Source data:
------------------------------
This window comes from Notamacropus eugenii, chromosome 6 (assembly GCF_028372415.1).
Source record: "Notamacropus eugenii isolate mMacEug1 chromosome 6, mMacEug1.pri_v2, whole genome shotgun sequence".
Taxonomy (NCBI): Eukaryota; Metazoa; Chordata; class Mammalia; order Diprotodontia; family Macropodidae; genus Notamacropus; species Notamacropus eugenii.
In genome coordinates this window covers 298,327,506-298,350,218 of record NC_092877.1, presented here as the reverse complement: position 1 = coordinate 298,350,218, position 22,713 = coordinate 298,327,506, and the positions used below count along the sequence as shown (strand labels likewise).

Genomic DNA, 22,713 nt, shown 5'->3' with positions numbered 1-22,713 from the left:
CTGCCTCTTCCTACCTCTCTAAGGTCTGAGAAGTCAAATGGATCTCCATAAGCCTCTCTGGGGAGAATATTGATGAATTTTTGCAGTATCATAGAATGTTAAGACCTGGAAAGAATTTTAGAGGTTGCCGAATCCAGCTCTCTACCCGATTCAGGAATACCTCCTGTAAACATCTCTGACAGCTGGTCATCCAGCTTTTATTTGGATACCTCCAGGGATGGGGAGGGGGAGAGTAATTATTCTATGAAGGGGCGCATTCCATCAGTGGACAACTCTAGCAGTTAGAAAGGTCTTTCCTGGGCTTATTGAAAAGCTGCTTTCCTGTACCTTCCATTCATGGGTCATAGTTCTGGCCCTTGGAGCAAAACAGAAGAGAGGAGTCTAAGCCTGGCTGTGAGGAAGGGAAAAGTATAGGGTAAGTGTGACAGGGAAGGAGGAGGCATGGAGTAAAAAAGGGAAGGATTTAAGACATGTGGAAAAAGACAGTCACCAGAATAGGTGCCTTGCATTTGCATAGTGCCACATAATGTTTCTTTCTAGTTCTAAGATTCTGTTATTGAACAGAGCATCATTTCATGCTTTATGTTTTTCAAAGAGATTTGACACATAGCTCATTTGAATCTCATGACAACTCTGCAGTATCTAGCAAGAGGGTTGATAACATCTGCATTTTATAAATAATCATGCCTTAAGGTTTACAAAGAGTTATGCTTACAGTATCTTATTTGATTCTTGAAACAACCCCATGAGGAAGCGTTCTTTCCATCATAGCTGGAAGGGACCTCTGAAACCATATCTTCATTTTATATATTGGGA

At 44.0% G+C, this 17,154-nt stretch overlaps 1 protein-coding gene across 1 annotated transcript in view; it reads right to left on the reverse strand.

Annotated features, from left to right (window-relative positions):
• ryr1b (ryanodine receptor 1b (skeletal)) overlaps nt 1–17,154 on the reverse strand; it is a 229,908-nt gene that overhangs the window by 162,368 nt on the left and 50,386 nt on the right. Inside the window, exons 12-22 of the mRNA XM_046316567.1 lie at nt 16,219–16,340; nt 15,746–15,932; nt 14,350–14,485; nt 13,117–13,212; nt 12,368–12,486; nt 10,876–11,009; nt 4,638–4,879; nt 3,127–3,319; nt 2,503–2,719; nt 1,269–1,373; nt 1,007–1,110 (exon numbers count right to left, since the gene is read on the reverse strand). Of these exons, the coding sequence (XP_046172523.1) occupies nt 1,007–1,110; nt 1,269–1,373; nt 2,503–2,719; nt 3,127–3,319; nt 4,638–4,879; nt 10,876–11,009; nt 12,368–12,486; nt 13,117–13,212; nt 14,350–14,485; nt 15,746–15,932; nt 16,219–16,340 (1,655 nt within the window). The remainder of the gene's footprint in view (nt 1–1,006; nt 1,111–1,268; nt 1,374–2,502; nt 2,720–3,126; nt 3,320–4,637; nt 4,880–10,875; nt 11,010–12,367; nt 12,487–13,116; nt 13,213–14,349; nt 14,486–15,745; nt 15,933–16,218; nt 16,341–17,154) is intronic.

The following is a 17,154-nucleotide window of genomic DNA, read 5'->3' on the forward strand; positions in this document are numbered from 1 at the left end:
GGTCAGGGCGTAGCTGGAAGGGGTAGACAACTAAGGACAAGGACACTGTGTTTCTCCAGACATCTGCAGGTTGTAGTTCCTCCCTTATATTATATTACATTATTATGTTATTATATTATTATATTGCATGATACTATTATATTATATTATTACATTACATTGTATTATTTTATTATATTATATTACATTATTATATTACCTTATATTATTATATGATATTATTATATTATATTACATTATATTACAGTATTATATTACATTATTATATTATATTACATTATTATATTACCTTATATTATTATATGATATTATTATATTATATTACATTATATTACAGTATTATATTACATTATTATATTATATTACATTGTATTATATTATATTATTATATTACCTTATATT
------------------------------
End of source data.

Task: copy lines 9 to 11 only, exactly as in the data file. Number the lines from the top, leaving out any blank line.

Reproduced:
• ryr1b (ryanodine receptor 1b (skeletal)) overlaps nt 1–17,154 on the reverse strand; it is a 229,908-nt gene that overhangs the window by 162,368 nt on the left and 50,386 nt on the right. Inside the window, exons 12-22 of the mRNA XM_046316567.1 lie at nt 16,219–16,340; nt 15,746–15,932; nt 14,350–14,485; nt 13,117–13,212; nt 12,368–12,486; nt 10,876–11,009; nt 4,638–4,879; nt 3,127–3,319; nt 2,503–2,719; nt 1,269–1,373; nt 1,007–1,110 (exon numbers count right to left, since the gene is read on the reverse strand). Of these exons, the coding sequence (XP_046172523.1) occupies nt 1,007–1,110; nt 1,269–1,373; nt 2,503–2,719; nt 3,127–3,319; nt 4,638–4,879; nt 10,876–11,009; nt 12,368–12,486; nt 13,117–13,212; nt 14,350–14,485; nt 15,746–15,932; nt 16,219–16,340 (1,655 nt within the window). The remainder of the gene's footprint in view (nt 1–1,006; nt 1,111–1,268; nt 1,374–2,502; nt 2,720–3,126; nt 3,320–4,637; nt 4,880–10,875; nt 11,010–12,367; nt 12,487–13,116; nt 13,213–14,349; nt 14,486–15,745; nt 15,933–16,218; nt 16,341–17,154) is intronic.

The following is a 17,154-nucleotide window of genomic DNA, read 5'->3' on the forward strand; positions in this document are numbered from 1 at the left end:
GGTCAGGGCGTAGCTGGAAGGGGTAGACAACTAAGGACAAGGACACTGTGTTTCTCCAGACATCTGCAGGTTGTAGTTCCTCCCTTATATTATATTACATTATTATGTTATTATATTATTATATTGCATGATACTATTATATTATATTATTACATTACATTGTATTATTTTATTATATTATATTACATTATTATATTACCTTATATTATTATATGATATTATTATATTATATTACATTATATTACAGTATTATATTACATTATTATATTATATTACATTATTATATTACCTTATATTATTATATGATATTATTATATTATATTACATTATATTACAGTATTATATTACATTATTATATTATATTACATTGTATTATATTATATTATTATATTACCTTATATT